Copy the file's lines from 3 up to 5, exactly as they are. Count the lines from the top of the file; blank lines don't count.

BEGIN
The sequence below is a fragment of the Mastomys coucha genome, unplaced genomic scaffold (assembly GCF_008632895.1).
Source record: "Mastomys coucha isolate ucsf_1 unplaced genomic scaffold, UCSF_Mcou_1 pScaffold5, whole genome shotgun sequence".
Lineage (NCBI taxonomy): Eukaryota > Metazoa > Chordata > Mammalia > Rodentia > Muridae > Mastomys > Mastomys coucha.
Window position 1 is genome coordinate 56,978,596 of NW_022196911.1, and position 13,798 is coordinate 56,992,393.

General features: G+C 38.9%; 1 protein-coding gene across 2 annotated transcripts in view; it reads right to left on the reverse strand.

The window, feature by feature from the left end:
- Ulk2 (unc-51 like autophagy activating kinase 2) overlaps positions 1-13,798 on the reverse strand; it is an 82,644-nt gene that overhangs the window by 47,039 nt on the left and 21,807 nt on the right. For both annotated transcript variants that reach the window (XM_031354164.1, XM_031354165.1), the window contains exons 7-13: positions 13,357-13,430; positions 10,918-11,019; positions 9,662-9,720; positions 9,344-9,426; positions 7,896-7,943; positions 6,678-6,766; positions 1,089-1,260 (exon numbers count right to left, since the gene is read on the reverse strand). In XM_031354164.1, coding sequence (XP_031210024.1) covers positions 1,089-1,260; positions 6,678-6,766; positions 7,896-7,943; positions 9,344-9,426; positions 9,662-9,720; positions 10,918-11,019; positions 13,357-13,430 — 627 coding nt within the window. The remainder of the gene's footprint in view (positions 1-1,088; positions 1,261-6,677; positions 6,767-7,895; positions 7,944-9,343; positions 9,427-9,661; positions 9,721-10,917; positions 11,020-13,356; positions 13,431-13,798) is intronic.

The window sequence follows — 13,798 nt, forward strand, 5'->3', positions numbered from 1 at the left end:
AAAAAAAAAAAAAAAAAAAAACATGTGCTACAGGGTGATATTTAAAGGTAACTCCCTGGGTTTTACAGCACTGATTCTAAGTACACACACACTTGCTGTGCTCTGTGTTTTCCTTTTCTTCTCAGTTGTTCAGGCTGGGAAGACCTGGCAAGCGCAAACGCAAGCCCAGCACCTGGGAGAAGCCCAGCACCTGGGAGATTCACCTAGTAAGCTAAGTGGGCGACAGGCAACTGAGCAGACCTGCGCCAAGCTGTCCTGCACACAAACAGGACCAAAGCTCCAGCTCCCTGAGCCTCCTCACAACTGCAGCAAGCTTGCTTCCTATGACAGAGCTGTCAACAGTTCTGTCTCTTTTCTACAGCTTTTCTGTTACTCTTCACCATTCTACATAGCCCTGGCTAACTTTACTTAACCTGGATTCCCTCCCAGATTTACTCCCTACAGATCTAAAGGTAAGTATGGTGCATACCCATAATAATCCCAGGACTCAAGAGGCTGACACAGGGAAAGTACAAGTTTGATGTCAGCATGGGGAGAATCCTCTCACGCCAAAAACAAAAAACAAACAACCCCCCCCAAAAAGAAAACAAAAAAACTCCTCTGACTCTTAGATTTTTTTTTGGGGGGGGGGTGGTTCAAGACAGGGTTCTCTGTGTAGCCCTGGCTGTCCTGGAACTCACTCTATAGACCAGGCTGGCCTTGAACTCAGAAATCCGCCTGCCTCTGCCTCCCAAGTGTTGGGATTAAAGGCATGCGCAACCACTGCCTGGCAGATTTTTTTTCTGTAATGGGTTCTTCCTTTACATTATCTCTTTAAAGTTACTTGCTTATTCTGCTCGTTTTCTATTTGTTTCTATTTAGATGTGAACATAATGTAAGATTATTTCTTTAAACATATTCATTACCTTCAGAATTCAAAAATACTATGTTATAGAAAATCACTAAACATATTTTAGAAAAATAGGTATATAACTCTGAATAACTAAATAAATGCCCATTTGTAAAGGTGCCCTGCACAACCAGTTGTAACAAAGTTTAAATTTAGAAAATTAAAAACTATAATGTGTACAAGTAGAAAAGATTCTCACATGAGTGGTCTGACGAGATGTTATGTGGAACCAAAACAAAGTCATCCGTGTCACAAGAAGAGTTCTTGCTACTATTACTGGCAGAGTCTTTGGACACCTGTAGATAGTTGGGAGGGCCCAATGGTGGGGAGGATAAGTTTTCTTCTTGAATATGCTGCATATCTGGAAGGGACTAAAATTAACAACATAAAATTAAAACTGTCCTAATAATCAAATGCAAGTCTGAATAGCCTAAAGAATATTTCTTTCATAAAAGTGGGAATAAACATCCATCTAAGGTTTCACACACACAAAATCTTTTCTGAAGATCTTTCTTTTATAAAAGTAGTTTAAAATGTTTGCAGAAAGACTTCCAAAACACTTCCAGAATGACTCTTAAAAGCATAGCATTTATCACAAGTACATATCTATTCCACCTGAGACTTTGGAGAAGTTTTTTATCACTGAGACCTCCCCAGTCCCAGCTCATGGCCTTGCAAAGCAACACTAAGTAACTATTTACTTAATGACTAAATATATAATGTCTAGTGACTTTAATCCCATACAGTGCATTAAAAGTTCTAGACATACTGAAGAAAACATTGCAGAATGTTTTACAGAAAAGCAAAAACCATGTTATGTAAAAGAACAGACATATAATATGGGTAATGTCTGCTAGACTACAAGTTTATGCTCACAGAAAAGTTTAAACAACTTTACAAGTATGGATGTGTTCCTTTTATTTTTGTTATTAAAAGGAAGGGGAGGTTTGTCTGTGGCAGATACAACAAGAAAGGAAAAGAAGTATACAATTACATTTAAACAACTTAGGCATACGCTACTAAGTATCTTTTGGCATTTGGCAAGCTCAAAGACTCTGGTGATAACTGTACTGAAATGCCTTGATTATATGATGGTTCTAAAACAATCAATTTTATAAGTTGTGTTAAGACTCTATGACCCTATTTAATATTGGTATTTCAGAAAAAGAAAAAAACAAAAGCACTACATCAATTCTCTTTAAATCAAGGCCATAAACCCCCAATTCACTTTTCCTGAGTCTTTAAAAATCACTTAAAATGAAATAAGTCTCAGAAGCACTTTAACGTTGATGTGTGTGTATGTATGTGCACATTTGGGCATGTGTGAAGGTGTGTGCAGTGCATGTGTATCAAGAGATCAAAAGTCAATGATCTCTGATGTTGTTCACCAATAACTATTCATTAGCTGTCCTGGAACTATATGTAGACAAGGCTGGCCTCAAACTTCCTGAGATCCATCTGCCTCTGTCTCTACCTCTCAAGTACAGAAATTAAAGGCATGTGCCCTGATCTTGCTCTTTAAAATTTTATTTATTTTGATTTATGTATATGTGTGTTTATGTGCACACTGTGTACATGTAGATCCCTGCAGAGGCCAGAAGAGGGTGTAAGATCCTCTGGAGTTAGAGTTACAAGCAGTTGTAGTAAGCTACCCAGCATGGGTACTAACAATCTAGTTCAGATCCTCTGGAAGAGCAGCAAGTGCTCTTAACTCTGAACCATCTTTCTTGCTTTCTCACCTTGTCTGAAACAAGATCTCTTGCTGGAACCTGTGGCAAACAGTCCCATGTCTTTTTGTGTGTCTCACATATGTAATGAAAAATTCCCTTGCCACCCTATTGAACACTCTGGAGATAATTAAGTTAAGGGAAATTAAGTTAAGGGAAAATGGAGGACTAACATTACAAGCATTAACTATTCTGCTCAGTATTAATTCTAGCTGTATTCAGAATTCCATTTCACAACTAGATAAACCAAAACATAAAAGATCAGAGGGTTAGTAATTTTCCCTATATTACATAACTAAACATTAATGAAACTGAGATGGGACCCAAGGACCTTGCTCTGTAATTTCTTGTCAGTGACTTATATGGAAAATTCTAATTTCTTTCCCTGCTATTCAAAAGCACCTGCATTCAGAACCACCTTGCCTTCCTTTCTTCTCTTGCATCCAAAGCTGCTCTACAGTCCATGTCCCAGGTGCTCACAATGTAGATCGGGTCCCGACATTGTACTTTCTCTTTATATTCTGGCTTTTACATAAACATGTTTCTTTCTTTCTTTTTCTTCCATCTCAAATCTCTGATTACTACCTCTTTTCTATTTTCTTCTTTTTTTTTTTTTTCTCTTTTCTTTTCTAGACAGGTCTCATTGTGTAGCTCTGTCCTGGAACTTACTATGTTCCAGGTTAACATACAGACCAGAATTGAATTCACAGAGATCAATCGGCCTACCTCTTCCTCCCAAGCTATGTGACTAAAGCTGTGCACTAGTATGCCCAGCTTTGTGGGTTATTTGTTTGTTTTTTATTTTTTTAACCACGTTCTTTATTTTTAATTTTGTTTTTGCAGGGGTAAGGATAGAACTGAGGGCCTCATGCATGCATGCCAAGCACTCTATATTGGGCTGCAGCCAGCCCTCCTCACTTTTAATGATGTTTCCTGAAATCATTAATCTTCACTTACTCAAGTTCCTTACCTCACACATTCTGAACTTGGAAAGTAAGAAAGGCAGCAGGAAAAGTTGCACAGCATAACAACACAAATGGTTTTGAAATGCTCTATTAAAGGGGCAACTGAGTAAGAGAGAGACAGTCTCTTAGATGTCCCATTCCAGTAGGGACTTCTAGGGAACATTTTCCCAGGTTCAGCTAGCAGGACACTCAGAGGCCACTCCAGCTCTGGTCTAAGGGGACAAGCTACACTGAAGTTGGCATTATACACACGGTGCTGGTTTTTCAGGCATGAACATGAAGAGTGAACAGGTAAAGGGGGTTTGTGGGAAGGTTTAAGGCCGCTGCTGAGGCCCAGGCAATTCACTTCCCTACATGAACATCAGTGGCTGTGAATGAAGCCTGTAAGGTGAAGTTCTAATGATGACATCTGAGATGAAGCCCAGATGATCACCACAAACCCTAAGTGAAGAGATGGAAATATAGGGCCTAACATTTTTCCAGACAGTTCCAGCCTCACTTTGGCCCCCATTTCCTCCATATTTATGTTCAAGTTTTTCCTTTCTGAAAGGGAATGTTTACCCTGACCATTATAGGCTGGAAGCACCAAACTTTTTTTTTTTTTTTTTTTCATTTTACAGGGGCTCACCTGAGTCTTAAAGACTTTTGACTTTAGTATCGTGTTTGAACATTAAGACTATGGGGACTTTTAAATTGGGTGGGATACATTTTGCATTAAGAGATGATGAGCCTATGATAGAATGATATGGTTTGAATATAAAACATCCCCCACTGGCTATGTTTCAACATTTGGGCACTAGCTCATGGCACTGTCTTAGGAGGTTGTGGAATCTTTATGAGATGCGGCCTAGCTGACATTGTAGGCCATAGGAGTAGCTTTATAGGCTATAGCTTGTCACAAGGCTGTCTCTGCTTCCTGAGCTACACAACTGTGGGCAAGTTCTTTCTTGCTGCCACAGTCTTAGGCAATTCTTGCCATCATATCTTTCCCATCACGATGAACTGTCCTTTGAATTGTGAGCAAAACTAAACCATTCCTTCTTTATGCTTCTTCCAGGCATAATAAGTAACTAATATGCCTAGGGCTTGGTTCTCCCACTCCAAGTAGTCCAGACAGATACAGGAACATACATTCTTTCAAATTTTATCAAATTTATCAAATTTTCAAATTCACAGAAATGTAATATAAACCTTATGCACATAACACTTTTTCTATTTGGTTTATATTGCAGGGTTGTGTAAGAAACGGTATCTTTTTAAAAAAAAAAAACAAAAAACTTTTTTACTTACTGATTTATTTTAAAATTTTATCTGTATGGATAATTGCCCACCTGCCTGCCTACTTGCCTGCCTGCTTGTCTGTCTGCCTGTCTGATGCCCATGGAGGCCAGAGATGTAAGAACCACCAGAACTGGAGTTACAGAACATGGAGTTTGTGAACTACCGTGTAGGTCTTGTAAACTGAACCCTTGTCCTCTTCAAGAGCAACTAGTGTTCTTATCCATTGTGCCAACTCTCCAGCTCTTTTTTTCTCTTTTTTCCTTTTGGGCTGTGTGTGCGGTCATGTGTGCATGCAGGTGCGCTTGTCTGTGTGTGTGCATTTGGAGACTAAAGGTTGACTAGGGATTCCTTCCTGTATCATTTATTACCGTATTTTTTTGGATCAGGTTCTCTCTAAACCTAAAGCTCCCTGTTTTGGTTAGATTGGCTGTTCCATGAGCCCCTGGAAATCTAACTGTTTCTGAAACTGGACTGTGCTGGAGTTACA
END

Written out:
Lineage (NCBI taxonomy): Eukaryota > Metazoa > Chordata > Mammalia > Rodentia > Muridae > Mastomys > Mastomys coucha.
Window position 1 is genome coordinate 56,978,596 of NW_022196911.1, and position 13,798 is coordinate 56,992,393.

General features: G+C 38.9%; 1 protein-coding gene across 2 annotated transcripts in view; it reads right to left on the reverse strand.